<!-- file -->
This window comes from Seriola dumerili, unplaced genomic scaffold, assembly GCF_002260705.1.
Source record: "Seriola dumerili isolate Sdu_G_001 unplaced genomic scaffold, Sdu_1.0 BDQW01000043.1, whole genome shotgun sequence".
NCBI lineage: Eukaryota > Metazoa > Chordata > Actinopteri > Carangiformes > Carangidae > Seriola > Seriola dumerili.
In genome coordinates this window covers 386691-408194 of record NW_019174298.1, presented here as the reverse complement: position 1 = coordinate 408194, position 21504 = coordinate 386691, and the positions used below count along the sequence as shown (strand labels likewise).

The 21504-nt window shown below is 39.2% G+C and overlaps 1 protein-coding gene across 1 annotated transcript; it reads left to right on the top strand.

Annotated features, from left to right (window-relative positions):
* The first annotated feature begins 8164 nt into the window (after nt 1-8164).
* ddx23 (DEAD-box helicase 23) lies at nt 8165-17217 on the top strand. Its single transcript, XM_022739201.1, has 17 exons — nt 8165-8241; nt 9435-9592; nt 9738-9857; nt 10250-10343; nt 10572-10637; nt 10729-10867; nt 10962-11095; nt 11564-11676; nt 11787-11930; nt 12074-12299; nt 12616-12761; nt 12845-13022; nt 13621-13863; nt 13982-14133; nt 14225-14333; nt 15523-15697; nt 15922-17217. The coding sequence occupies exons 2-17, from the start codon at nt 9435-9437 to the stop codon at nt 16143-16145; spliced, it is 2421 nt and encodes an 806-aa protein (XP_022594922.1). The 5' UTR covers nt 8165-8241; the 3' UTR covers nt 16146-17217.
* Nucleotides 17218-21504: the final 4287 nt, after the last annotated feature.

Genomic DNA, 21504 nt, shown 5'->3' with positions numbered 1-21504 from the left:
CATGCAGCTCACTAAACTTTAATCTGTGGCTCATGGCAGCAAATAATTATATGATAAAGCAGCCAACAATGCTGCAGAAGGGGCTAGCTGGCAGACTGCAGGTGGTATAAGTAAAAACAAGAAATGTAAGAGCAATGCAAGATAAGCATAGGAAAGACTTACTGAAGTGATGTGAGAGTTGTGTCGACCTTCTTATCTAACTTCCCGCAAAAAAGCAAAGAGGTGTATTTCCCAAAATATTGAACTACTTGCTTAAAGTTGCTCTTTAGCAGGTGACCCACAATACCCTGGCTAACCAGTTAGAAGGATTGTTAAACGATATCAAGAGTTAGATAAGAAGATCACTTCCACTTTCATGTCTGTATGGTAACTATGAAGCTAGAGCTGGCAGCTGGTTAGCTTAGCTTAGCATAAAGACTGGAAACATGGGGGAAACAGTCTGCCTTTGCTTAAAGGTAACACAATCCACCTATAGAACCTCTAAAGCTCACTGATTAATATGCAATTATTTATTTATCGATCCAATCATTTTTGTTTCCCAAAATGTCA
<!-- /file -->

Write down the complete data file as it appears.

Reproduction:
This window comes from Seriola dumerili, unplaced genomic scaffold, assembly GCF_002260705.1.
Source record: "Seriola dumerili isolate Sdu_G_001 unplaced genomic scaffold, Sdu_1.0 BDQW01000043.1, whole genome shotgun sequence".
NCBI lineage: Eukaryota > Metazoa > Chordata > Actinopteri > Carangiformes > Carangidae > Seriola > Seriola dumerili.
In genome coordinates this window covers 386691-408194 of record NW_019174298.1, presented here as the reverse complement: position 1 = coordinate 408194, position 21504 = coordinate 386691, and the positions used below count along the sequence as shown (strand labels likewise).

The 21504-nt window shown below is 39.2% G+C and overlaps 1 protein-coding gene across 1 annotated transcript; it reads left to right on the top strand.

Annotated features, from left to right (window-relative positions):
* The first annotated feature begins 8164 nt into the window (after nt 1-8164).
* ddx23 (DEAD-box helicase 23) lies at nt 8165-17217 on the top strand. Its single transcript, XM_022739201.1, has 17 exons — nt 8165-8241; nt 9435-9592; nt 9738-9857; nt 10250-10343; nt 10572-10637; nt 10729-10867; nt 10962-11095; nt 11564-11676; nt 11787-11930; nt 12074-12299; nt 12616-12761; nt 12845-13022; nt 13621-13863; nt 13982-14133; nt 14225-14333; nt 15523-15697; nt 15922-17217. The coding sequence occupies exons 2-17, from the start codon at nt 9435-9437 to the stop codon at nt 16143-16145; spliced, it is 2421 nt and encodes an 806-aa protein (XP_022594922.1). The 5' UTR covers nt 8165-8241; the 3' UTR covers nt 16146-17217.
* Nucleotides 17218-21504: the final 4287 nt, after the last annotated feature.

Genomic DNA, 21504 nt, shown 5'->3' with positions numbered 1-21504 from the left:
CATGCAGCTCACTAAACTTTAATCTGTGGCTCATGGCAGCAAATAATTATATGATAAAGCAGCCAACAATGCTGCAGAAGGGGCTAGCTGGCAGACTGCAGGTGGTATAAGTAAAAACAAGAAATGTAAGAGCAATGCAAGATAAGCATAGGAAAGACTTACTGAAGTGATGTGAGAGTTGTGTCGACCTTCTTATCTAACTTCCCGCAAAAAAGCAAAGAGGTGTATTTCCCAAAATATTGAACTACTTGCTTAAAGTTGCTCTTTAGCAGGTGACCCACAATACCCTGGCTAACCAGTTAGAAGGATTGTTAAACGATATCAAGAGTTAGATAAGAAGATCACTTCCACTTTCATGTCTGTATGGTAACTATGAAGCTAGAGCTGGCAGCTGGTTAGCTTAGCTTAGCATAAAGACTGGAAACATGGGGGAAACAGTCTGCCTTTGCTTAAAGGTAACACAATCCACCTATAGAACCTCTAAAGCTCACTGATTAATATGCAATTATTTATTTATCGATCCAATCATTTTTGTTTCCCAAAATGTCA